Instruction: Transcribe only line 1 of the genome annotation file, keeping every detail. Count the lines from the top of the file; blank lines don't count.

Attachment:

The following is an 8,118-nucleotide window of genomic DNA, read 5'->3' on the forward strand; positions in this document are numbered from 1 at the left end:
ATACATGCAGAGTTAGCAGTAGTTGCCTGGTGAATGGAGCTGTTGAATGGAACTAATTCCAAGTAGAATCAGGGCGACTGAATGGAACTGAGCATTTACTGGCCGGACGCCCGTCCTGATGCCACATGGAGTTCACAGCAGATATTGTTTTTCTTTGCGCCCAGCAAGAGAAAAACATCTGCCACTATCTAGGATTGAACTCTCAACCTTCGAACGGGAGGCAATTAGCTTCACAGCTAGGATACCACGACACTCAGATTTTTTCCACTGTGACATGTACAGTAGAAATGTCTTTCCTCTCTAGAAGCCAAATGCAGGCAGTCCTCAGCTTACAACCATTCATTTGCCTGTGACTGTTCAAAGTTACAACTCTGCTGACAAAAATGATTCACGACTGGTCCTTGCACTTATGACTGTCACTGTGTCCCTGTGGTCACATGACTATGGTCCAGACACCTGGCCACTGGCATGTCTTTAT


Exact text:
The following is an 8,118-nucleotide window of genomic DNA, read 5'->3' on the forward strand; positions in this document are numbered from 1 at the left end: